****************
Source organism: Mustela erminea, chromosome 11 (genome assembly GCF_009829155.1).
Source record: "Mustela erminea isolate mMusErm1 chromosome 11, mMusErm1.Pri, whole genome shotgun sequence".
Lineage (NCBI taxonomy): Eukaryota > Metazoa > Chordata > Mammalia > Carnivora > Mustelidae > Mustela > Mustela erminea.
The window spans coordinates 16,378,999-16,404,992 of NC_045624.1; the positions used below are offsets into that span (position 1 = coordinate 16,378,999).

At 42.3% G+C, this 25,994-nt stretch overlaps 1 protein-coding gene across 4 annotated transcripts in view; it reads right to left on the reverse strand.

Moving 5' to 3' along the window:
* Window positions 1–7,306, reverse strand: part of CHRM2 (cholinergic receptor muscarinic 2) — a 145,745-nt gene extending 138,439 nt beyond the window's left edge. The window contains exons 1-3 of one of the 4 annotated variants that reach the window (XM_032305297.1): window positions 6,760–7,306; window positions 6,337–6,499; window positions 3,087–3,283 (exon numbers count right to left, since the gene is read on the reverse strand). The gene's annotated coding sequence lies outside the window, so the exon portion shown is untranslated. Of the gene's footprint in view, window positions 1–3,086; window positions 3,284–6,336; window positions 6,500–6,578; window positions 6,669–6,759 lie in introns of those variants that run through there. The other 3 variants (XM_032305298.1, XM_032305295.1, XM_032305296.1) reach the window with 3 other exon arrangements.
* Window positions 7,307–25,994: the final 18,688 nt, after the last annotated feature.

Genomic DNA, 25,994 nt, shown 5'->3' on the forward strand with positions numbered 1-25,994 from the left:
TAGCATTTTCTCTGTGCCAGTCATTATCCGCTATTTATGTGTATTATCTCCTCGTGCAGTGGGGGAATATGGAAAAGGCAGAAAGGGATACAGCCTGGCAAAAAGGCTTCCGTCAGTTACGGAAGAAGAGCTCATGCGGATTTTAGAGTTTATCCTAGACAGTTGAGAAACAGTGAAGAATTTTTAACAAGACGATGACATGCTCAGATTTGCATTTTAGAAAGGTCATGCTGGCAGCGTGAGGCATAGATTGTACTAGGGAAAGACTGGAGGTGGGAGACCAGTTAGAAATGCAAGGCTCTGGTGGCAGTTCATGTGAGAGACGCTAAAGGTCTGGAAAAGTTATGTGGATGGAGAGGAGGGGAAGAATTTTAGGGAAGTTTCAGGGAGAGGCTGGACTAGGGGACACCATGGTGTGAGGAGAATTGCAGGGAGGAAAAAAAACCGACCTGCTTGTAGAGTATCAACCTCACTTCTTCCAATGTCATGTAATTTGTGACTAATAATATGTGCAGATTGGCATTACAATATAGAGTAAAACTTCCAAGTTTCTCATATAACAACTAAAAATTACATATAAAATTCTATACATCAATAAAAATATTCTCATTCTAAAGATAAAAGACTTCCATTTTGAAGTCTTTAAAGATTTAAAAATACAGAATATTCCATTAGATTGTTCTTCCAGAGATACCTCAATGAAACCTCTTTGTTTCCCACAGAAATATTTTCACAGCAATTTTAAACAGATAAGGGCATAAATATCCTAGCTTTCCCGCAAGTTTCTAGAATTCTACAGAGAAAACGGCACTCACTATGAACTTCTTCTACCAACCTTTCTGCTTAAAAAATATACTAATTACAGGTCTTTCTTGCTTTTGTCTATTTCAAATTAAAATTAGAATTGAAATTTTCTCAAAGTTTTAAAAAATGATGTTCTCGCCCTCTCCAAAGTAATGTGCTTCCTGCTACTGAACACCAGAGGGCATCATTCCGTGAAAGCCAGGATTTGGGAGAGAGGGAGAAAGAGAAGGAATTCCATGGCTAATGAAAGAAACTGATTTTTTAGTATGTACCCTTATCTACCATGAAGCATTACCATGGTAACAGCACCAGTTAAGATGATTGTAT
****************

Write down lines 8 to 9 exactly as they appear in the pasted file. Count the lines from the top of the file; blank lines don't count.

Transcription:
* Window positions 7,307–25,994: the final 18,688 nt, after the last annotated feature.

Genomic DNA, 25,994 nt, shown 5'->3' on the forward strand with positions numbered 1-25,994 from the left: